Market Overview

PCE, GDP on Tap This Week: Can the Economy Maintain Momentum?

The Q2 ’24 Atlanta GDP Nowcast is projecting mid 3% GDP for the 2nd quarter, 2024.

The scheduled GDP release this Thursday, May 30, ’24, is the 2nd look at Q1 ’24 GDP and the 2nd estimate is expecting 1.3% – 1.5%. The deflator, which is part of the GDP release and measures goods and services prices, is expected at +3.1% per the calendar.

At a recent JP Morgan lunch in Oak Brook, Illinois, members of the fixed-income team were on hand, and given all of the inflation measurements that are populating the blogs and social media, I had to ask the team what – in their opinion – was or is the most important inflation measure(s) to be followed, and their immediate response was Core CPI and Core PCE data.

Friday morning, we get Core PCE data for April ’24, and overall April PCE data is expected at +0.2%, while the April Core PCE data is expected at +0.3%.

Don’t forget about inflation expectations

One thing you learn studying Money & Banking and economics for that matter, is that while so much financial media attention is rooted in “inflation data” (actual inflation, which is important for sure), the more telling aspect of inflation is “inflation expectations” and one of only two measures that tracks this critical measurement, is the University of Michigan Consumer Sentiment Data, which was last released on Friday, May 24, 2024.


This chart cut-and-pasted from, shows the last two bullet points under “Key Factors” that both year-ahead and long-run inflation expectations have seen inflation expectations revised lower.  Note in particular that last bullet point under “Key Factors”: that data shows the long-run inflation expectations, both pre and post-COVID and note the data.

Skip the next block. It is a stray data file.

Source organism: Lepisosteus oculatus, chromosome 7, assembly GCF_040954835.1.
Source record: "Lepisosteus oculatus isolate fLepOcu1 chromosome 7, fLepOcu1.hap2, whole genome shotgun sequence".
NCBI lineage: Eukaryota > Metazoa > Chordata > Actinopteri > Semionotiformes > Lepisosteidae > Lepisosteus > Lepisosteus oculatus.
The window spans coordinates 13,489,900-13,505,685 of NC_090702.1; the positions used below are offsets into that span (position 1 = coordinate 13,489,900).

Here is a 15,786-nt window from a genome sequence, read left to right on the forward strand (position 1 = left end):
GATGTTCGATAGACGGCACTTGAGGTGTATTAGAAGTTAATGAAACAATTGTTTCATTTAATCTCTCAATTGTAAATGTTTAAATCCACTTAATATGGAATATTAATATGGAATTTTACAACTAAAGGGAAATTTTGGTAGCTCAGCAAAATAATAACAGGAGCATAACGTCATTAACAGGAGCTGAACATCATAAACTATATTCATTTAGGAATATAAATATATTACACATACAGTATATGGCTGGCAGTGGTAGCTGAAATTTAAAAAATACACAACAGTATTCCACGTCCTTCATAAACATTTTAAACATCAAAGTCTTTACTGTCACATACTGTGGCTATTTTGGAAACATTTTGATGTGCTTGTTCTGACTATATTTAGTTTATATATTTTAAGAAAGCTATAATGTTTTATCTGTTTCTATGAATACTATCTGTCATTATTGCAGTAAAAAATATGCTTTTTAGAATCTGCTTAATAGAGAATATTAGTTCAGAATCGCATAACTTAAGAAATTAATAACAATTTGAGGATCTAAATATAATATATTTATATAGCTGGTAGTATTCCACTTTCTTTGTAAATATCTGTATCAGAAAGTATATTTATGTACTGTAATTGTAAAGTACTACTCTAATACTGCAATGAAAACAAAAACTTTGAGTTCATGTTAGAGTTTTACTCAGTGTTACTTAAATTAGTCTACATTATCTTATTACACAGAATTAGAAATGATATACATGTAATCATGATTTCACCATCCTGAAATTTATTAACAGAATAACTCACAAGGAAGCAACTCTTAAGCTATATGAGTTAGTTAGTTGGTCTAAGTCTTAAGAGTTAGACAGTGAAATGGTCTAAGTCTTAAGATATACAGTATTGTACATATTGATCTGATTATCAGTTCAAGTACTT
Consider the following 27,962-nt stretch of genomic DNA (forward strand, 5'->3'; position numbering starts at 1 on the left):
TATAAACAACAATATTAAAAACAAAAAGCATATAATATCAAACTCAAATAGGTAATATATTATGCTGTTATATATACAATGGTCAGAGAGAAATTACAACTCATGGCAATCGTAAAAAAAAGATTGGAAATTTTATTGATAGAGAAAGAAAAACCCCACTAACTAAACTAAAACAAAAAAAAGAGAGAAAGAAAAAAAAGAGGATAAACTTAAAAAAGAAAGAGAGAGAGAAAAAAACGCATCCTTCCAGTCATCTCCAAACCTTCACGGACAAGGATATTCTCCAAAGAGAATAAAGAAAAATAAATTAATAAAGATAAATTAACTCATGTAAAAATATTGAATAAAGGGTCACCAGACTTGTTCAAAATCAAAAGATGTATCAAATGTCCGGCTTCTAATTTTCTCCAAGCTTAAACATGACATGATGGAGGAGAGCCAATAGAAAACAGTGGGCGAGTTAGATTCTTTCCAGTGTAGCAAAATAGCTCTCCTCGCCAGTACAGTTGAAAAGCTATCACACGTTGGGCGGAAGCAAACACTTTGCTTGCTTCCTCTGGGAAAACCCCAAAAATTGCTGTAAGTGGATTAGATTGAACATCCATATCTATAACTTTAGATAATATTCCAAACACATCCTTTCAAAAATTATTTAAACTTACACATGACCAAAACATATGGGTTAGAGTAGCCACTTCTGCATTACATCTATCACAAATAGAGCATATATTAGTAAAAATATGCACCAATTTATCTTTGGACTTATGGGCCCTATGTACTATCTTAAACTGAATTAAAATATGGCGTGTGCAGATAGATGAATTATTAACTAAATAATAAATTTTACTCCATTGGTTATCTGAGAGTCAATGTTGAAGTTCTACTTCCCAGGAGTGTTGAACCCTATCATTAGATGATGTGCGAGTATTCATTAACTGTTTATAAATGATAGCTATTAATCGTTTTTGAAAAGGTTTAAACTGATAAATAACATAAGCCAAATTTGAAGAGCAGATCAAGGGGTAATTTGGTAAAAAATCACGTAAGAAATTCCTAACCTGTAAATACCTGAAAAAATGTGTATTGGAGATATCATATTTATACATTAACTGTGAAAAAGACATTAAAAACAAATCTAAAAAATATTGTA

For Friday’s April PCE data, any number hotter than normal will likely send Treasury yields higher and stocks lower, and vice versa, if the data starts to come in lower, given inflation expectations.

However, without any weakness in economic data, particularly the labor market, it’s an easy argument to make (and many make it) that the Core CPI and Core PCE inflation data will remain elevated.

It really is a remarkable US economy and US stock market on this Memorial Day, May 27th, 2024.


Inflation data is now as closely watched as labor market data, and for good reason. Technicians this blog follows keep noting the rather “iffy” technical support around crude oil, and despite what the inflation data might show this week if crude oil does drop below $70, it would likely lead to a rally in Treasuries and help out the inflation data in May and June ’24.

Now the opposite applies too: lower-than-expected inflation data this week would be negated if crude oil spiked over $90, as Treasury yields would rise and the S&P 500 would likely correct or stagnate. The point is crude oil still matters, and it’s often ignored, but it ultimately impacts Treasuries and thus stock prices and impacts inflation metrics.

On this Memorial Day, 2024, as an American citizen, we are blessed with a $27 trillion US economy, a $46 trillion stock market, and a $51 trillion US bond market. Today, we are living in the greatest wealth-creation machine in the history of civilization, and the Americans we memorialize today for their service and sacrifice, truly paid the ultimate price.

None of this is a prediction about inflation data. We’ll have to wait and see what the data holds this week. Past performance is no guarantee of future results. Investing can involve the loss of principal even for short periods of time. Readers should gauge their own comfort with market volatility and adjust their portfolios accordingly.

Thanks for reading.


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